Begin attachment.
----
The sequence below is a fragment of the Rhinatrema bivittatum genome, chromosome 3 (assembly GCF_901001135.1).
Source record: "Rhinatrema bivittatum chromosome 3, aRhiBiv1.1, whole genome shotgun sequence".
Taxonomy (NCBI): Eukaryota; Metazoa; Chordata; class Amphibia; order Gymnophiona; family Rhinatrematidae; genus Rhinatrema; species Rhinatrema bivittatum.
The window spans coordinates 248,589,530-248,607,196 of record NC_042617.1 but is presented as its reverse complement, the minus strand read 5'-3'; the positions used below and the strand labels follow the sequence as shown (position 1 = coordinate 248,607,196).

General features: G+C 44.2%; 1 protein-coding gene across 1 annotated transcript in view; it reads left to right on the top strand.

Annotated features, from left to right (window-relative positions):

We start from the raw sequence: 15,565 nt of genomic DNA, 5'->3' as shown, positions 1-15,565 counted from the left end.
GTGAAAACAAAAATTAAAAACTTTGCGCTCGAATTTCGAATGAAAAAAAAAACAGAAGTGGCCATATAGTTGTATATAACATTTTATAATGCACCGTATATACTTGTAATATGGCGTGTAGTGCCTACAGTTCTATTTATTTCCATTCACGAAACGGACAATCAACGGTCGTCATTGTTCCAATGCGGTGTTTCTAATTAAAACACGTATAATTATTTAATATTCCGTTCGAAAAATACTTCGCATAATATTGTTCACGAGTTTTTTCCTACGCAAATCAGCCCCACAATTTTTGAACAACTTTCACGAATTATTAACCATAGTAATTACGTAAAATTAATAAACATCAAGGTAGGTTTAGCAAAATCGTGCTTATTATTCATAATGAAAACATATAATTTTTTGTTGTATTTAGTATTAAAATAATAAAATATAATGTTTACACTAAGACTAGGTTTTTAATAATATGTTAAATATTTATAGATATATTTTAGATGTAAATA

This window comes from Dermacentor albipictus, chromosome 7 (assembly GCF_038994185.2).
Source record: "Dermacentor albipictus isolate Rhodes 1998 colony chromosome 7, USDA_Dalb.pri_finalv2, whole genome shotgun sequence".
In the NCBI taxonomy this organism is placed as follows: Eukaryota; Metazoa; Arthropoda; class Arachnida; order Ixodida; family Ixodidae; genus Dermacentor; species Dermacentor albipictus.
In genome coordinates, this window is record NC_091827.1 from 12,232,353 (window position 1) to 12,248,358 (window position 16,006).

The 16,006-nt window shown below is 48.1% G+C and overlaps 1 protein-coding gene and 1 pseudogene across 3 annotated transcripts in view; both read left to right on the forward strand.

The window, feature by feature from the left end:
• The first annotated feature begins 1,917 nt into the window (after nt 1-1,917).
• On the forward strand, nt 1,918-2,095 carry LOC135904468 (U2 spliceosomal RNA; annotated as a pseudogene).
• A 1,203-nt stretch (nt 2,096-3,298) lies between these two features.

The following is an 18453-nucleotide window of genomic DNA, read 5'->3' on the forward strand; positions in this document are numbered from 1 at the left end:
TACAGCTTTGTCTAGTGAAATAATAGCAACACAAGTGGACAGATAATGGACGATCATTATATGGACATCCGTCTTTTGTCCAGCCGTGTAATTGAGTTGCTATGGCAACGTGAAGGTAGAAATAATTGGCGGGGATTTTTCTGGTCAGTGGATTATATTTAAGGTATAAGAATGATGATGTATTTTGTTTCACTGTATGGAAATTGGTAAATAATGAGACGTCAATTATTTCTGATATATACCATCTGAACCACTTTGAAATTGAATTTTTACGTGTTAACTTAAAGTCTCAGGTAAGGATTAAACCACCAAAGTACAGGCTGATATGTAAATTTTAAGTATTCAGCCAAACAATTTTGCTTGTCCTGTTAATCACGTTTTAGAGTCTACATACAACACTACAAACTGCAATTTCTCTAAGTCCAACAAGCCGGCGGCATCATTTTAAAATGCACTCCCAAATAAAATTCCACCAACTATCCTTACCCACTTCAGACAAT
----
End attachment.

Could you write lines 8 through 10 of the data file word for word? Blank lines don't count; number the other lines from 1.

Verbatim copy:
GTGAAAACAAAAATTAAAAACTTTGCGCTCGAATTTCGAATGAAAAAAAAAACAGAAGTGGCCATATAGTTGTATATAACATTTTATAATGCACCGTATATACTTGTAATATGGCGTGTAGTGCCTACAGTTCTATTTATTTCCATTCACGAAACGGACAATCAACGGTCGTCATTGTTCCAATGCGGTGTTTCTAATTAAAACACGTATAATTATTTAATATTCCGTTCGAAAAATACTTCGCATAATATTGTTCACGAGTTTTTTCCTACGCAAATCAGCCCCACAATTTTTGAACAACTTTCACGAATTATTAACCATAGTAATTACGTAAAATTAATAAACATCAAGGTAGGTTTAGCAAAATCGTGCTTATTATTCATAATGAAAACATATAATTTTTTGTTGTATTTAGTATTAAAATAATAAAATATAATGTTTACACTAAGACTAGGTTTTTAATAATATGTTAAATATTTATAGATATATTTTAGATGTAAATA

This window comes from Dermacentor albipictus, chromosome 7 (assembly GCF_038994185.2).
Source record: "Dermacentor albipictus isolate Rhodes 1998 colony chromosome 7, USDA_Dalb.pri_finalv2, whole genome shotgun sequence".